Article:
Paul and Timothy, bond-servants of Christ Jesus, To all the saints in Christ Jesus who are in Philippi, including the overseers and deacons: Grace to you and peace from God our Father and the Lord Jesus Christ.
(Philippians 1:1-2 NASB)
The audience to whom Paul writes his letter are the “saints” in Philippi. The term “saint” is used many times in the New Testament and it always refers to “someone who is holy”. Interestingly, the term is always used in the plural to refer to a group of people. It is never used in the singular to refer to one person.
The Catholic church has its own definition of saint which has permeated our culture. The Catholic church recognizes deceased people as saints if they have met certain man-made requirements including heroism, and the performance of miracles (at least two are required – one during life and one after death). After a person is made a saint the Catholic church encourages its members to pray to these dead people, especially those who are classified as “patron saints”.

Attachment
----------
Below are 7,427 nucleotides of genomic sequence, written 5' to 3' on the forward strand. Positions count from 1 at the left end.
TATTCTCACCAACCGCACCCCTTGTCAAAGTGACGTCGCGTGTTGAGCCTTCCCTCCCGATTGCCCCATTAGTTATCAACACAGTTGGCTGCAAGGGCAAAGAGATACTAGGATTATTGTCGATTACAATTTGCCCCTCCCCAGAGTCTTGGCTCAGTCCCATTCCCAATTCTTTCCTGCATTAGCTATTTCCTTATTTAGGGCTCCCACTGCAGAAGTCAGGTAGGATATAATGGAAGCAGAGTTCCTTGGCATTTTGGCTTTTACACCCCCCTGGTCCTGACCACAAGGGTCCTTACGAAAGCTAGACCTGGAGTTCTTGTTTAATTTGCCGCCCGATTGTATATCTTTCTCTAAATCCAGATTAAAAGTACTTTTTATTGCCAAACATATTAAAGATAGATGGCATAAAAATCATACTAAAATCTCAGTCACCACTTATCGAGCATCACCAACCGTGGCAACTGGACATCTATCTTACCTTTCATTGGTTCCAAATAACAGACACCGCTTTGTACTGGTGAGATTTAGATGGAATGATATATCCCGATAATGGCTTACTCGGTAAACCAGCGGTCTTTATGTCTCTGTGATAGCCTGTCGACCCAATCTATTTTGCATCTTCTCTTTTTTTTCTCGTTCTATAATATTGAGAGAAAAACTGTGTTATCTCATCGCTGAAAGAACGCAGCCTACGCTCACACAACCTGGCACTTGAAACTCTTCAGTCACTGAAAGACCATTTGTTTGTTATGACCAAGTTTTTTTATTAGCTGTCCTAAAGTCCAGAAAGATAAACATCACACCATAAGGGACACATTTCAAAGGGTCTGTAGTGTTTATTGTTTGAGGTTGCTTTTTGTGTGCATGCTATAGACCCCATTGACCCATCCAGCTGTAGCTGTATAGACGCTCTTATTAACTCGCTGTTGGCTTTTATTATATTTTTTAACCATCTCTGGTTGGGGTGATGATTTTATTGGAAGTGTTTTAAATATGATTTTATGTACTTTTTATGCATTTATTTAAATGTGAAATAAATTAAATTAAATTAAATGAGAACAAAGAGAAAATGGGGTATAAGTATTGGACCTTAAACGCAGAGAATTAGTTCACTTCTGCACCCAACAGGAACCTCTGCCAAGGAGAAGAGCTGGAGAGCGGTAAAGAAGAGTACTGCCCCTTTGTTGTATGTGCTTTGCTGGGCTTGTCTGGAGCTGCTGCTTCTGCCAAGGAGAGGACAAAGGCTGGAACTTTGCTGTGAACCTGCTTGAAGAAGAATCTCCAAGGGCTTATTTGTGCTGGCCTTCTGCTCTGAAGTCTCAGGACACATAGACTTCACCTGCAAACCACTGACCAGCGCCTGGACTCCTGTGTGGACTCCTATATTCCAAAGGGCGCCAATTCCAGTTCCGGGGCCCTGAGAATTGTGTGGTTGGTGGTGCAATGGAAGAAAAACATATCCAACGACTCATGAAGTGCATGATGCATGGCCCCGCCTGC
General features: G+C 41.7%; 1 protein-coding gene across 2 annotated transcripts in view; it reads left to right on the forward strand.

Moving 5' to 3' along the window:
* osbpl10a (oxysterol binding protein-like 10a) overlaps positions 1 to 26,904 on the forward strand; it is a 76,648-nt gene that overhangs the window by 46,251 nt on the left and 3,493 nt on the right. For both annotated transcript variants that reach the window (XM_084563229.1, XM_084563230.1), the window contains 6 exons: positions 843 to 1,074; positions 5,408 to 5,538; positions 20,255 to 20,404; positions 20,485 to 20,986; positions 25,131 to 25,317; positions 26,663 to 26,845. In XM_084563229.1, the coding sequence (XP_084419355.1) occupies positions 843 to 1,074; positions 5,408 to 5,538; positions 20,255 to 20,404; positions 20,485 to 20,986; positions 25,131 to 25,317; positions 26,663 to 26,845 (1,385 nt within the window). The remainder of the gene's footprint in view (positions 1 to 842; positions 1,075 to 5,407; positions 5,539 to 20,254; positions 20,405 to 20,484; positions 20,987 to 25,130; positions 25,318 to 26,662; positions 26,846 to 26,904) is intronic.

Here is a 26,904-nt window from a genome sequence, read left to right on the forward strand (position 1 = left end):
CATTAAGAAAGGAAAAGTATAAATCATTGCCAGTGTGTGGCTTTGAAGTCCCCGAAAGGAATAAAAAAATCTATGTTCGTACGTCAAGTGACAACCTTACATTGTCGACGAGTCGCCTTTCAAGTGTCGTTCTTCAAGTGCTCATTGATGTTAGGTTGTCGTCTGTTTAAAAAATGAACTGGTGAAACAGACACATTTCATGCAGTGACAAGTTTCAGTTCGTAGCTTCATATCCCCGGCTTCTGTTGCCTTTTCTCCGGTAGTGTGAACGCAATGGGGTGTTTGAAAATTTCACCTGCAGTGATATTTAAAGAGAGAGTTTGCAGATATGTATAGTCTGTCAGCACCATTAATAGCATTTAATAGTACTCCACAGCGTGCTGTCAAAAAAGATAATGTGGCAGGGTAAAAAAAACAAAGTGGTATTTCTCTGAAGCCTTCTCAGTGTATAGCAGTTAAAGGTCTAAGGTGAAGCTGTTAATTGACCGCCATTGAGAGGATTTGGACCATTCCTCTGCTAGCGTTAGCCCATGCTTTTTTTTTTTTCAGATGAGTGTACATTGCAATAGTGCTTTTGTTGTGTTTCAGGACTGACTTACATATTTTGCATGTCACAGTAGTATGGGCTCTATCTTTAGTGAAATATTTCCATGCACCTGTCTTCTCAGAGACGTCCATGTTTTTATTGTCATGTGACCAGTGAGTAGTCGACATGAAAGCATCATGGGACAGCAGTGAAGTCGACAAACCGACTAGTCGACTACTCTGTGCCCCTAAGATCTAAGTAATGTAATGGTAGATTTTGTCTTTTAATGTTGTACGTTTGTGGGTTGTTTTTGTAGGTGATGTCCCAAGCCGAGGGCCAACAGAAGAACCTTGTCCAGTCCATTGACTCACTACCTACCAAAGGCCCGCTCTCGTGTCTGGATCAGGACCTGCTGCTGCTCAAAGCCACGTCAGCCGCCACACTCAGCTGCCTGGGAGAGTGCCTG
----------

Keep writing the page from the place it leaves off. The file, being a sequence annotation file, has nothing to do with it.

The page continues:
A patron saint has responsibility over certain demographics or material items. This includes the patron saint of the Internet (St. Isidore of Seville), patron saint of unattractive people (St. Drogo), and a patron saint of drug dealers (St. Jesus Malverde) to mention just three of the more strange ones. There are actually hundreds of patron saints. Allegedly if you pray to any of these people they will help you in their particular area of life.
But all this is unbiblical. It is man-made religion.
God calls all of those who believe in Jesus, and who therefore will be in heaven, “saints”. We are simply set apart (i.e. holy). We do not have any special powers. We cannot make the Internet run faster or make unattractive people good-looking. We should not be worshiped or prayed to in life or after we die. “Saint” is simply a biblical reference for someone who has been saved through the blood of Jesus.
One can only be a “saint” by being “in Christ Jesus”. It is faith in Jesus’ death on the cross as payment-in-full for sin that makes someone holy – saved and set apart by God for all eternity.
Paul also refers to some of the members of the church at Philippi as “overseers” and “deacons”. In the original Greek (the language the New Testament was written in) these are just general terms for those with leadership responsibility and those who serve within the church, respectively. Some Christian denominations have morphed these terms into titles within a church, but that is not their original meaning.
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